ALGERIA’s racial tensions stem from religion. Being a Muslim or of the Islam philosophy gives a person a cleaner slate in this area. In the West, racial tensions stem mainly from skin color. However, with the Muslim philosophy building up in the United States, this philosophy may also become a tension there…especially if the Muslim with their religion or philosophy of Shari’ah Law are going to roam the streets in their different garbs whereby a person’s gender, who they are, etc. cannot be determined.
EGYPT is the home of the Coptic religion which took a different position over Christology from the rest of the Christian Church in 451AD. It was established by St. Mark, an apostle, in 42AD. Part of the Gospel of John, written in Coptic, was found in Egypt and dated in the first half of the 2nd Century. There are about eighteen (18) million Coptic Orthodox Christians in the world. Between ten (10) and fourteen (14) million of them are found in Egypt under the jurisdiction of the Coptic Orthodox Church of Alexandria. There are also churches in Africa, Australia, Canada, France, Mexico, South America, United Kingdom, and the United States.
The Muslim invasion of Egypt took place in 639AD shortly after the death of Mohammad. Despite the political upheaval, the Egyptian population remained Christian. However, gradual conversions to Islam over the centuries had changed Egypt from a Christian to a largely Muslim country by the end of the Twelfth (12th) Century. Egypt’s Umayyad, who were rulers after Mohammad’s death, taxed Christians at a higher rate than Muslims which drove merchants towards Islam and undermined the economic base of the Coptic Church. Although the Coptic Church did not disappear, the tax policies made it difficult for the church to retain the Egyptian elites.
A 2010 New Year’s Eve attack by Islamic fundamentalists on the Coptic Orthodox Church in the City of Alexandria left twenty-one (21) dead and many more were injured. One week later, thousands of Muslims stood as human shields outside churches as Coptic Christians attended Christmas Masses on January 6 and 7, 2011. On January 30, 2011, Muslims broke into two (2) homes belonging to Coptic Christians and murdered eleven (11) people and wounded four (4) others. On February 22, 2011, in Cairo, Coptic Christians joined hands to provide a protective cordon around their Muslim neighbors. On March 17, 2012, Copts were worried, after their Pope died, about the Muslim Brotherhood who controlled Egypt after winning 70% of the parliamentary elections. The Pope had constantly met with Muslim leaders in order to create peace. On February 15, 2015, militants in Egypt claiming loyalty to the Da’ish militant group (ISH) released a video depicting the beheading of twenty-one (21) Coptic Christians. On December 11, 2016, a bomb exploded in a Coptic cathedral in Cairo killing twenty-five (25). On April 9, 2017, Palm Sunday, explosions at two (2) Coptic churches killed forty-five (45) people and injured more than one hundred (100).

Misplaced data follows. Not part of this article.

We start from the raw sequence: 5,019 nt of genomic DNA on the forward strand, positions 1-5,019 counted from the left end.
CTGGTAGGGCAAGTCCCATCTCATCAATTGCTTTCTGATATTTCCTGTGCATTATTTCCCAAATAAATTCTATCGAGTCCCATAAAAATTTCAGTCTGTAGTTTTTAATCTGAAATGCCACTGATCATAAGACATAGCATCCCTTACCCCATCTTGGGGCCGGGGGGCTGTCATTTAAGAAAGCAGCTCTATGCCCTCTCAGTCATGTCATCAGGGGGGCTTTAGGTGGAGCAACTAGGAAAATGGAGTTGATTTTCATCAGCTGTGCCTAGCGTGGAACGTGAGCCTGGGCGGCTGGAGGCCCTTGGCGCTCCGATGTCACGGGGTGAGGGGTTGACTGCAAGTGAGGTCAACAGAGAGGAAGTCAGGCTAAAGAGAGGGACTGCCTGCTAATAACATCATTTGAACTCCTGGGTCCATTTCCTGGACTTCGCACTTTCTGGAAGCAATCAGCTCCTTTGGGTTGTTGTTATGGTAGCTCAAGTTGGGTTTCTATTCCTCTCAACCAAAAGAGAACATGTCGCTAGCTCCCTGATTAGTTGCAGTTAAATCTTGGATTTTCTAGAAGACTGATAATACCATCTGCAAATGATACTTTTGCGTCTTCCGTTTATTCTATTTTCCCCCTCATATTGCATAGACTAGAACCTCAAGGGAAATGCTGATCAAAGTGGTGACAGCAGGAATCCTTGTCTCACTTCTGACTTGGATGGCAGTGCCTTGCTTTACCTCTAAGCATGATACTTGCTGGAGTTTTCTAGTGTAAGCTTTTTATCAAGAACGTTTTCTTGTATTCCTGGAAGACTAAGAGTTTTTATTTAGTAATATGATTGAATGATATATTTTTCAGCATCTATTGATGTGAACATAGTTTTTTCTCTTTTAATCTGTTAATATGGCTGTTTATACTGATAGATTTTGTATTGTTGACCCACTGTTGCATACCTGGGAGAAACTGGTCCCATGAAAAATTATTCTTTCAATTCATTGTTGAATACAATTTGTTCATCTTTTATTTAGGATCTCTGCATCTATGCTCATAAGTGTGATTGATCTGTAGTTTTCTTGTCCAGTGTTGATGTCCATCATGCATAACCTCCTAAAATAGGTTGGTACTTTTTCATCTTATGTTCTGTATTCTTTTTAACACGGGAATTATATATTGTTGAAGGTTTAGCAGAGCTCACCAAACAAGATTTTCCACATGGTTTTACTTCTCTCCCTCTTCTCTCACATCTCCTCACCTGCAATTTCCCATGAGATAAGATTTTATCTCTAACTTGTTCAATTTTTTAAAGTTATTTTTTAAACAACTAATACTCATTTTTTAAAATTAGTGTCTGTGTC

Also in EGYPT, Black African immigrants often face physical violence and verbal abuse at the hands of the general public and law enforcement officials. Refugees from SUDAN are especially targeted with racial slurs like “oonga boonga” and “samara” (meaning Black). Black women are also targets of sexual harassment in defiance of human rights and non-discrimination on ethnic or racial grounds.
Humans, on a worldwide basis, are on a Spiritual and/or mystical mission in the 21st Century. Many unpleasant, uncomfortable, and negative events are being presented to create a Spiritual atmosphere for a person to rethink their belief system. The Universal (Heavenly) Hosts or Spirit Mentors are available for these “learning experiences”. The facts are available and judgment is not the root of consideration.
July’s blog shall continue with the MENA region’s racial inequities.